Hawaii’s Kilauea, which is considered one of the most active volcanoes globally, began erupting again on Sunday after a hiatus of two months and is displaying bright, glowing lava in a national park on Hawaii’s Big Island.
The eruption according to Hawaii Volcano Observatory commenced in the afternoon at Kilauea’s summit, which is situated at a safe distance from inhabited areas and structures.
The observatory issued a warning following the eruption that volcanic smog, or “vog,” would be produced downwind of Kilauea.
Residents living close to the park have been advised to take precautions to protect themselves from volcanic particles released into the atmosphere by the eruption.
The aviation colour code has been changed to red, and the volcano’s alert level has been raised to warning status, Mint reported.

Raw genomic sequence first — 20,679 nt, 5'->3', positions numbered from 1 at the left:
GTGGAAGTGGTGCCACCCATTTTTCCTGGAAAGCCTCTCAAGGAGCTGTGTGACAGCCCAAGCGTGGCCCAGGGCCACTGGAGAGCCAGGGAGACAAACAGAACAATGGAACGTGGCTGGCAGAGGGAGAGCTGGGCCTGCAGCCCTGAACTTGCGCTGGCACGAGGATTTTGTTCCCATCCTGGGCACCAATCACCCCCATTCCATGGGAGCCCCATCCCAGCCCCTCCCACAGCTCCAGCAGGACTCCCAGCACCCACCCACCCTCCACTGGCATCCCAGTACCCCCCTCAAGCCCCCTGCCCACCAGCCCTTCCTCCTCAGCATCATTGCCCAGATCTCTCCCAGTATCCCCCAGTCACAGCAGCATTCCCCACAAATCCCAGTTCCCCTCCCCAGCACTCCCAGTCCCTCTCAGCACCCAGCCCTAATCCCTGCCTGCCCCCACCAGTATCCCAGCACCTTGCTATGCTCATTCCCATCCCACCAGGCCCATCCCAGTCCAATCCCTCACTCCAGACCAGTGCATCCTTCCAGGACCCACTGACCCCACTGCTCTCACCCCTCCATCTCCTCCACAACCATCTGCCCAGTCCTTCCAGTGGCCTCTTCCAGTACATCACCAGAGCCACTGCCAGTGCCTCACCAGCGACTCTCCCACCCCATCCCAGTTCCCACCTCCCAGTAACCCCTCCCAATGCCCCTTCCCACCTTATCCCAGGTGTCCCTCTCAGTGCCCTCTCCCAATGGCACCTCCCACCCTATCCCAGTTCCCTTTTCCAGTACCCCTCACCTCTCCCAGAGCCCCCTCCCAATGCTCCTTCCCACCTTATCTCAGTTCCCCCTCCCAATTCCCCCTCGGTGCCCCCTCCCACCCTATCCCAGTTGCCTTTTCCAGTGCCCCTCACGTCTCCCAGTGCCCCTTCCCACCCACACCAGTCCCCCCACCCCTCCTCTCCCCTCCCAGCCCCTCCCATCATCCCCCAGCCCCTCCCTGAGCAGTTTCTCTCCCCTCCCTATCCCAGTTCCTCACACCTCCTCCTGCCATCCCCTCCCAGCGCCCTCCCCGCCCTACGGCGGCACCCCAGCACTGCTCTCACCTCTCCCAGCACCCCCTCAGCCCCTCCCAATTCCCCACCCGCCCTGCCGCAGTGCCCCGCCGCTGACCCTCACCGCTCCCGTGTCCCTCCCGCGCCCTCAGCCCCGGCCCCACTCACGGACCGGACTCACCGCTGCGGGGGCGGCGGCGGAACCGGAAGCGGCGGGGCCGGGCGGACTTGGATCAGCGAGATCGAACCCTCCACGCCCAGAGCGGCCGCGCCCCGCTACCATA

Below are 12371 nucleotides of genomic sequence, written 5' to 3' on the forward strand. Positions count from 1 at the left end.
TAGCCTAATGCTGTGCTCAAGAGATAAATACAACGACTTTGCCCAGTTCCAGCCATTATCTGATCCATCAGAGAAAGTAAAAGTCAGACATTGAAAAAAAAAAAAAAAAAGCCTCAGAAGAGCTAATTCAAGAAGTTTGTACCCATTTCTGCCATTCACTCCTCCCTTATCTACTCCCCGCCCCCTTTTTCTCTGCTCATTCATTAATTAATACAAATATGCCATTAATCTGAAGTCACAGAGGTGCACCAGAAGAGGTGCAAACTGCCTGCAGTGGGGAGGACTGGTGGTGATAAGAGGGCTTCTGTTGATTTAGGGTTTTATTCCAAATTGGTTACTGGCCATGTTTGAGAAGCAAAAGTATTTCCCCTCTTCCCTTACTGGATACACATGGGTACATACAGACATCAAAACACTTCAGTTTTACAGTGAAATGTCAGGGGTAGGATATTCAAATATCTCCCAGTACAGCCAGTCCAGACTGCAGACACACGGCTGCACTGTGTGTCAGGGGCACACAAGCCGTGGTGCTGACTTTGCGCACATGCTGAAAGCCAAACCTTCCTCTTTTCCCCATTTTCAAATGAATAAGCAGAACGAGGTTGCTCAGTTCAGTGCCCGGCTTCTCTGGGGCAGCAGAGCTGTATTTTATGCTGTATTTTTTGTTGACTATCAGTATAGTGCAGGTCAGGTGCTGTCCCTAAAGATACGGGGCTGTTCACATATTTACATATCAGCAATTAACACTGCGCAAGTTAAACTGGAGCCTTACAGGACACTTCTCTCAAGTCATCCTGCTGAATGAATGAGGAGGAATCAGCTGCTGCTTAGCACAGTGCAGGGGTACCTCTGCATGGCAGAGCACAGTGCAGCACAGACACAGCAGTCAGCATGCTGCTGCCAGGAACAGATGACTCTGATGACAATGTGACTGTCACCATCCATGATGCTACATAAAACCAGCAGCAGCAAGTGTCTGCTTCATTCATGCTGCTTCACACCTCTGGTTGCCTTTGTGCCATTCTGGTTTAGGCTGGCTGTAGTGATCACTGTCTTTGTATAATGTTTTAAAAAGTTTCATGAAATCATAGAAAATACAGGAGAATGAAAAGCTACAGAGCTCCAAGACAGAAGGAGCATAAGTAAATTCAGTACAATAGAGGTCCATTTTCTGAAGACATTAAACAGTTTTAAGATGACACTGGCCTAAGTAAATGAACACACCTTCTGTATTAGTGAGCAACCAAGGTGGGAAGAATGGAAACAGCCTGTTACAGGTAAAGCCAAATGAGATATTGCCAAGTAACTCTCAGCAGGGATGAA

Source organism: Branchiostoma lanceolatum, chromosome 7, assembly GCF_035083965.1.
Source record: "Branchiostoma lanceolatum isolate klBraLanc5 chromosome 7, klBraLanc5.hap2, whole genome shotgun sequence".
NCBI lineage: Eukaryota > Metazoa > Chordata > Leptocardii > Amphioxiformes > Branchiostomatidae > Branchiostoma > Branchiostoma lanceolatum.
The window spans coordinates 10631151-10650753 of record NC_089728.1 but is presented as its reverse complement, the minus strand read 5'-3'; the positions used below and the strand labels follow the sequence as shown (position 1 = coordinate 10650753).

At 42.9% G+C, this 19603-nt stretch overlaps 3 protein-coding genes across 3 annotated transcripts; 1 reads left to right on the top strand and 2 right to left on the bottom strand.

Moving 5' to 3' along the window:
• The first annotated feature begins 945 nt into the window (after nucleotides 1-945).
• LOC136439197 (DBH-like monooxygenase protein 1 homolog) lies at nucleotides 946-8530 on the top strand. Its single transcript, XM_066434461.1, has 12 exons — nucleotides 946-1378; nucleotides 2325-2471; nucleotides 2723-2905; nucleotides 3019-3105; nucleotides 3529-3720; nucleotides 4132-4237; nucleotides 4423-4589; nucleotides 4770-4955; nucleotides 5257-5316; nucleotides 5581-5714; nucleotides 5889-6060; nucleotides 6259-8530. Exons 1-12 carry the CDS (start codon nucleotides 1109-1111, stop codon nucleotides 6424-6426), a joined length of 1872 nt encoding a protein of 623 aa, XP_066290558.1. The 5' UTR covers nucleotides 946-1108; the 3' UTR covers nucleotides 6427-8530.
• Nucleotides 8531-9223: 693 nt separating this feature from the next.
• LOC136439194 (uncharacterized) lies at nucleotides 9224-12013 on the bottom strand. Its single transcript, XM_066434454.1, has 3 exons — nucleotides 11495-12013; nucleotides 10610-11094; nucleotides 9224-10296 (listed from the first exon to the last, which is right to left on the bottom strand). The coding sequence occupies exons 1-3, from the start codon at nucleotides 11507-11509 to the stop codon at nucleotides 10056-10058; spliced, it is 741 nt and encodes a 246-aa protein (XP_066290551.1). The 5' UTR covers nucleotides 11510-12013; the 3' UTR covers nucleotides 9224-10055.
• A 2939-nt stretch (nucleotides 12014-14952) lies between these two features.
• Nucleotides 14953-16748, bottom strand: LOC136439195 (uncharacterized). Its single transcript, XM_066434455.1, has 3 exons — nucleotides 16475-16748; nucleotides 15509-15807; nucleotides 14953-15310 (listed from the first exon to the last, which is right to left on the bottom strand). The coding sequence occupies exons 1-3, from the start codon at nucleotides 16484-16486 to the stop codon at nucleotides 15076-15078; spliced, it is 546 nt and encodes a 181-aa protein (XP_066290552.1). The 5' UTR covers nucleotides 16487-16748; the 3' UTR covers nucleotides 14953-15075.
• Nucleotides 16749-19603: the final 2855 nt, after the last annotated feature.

The USGS Hawaiian Volcano Observatory also noticed a glow in the webcam photographs on January 5, 2023, signalling the beginning of an eruption in Halema crater, which is situated in Kilauea’s summit caldera and is part of Hawaii’s Volcanoes National Park.
The recent short-lived eruption in Hawaii Volcanoes National Park, spanning three months and ending on March 7, 2023, was a significant departure from the previous two brief eruptions that occurred from June 7 to June 19, in the Halema crater causing significant crowds to witness the lava.
Kilauea, Hawaii’s second-largest volcano, previously erupted from September 2021 to December 2022, causing over 700 home destruction in 2018.
A continuous laser rangefinder was installed on the western rim of Halema crater in Volcanoes National Park on January 8, 2021, under a National Park Service permit.
Utilising the lava surface’s ability to reflect light, the sensor runs autonomously and delivers real-time readings of the elevation of the lava lake.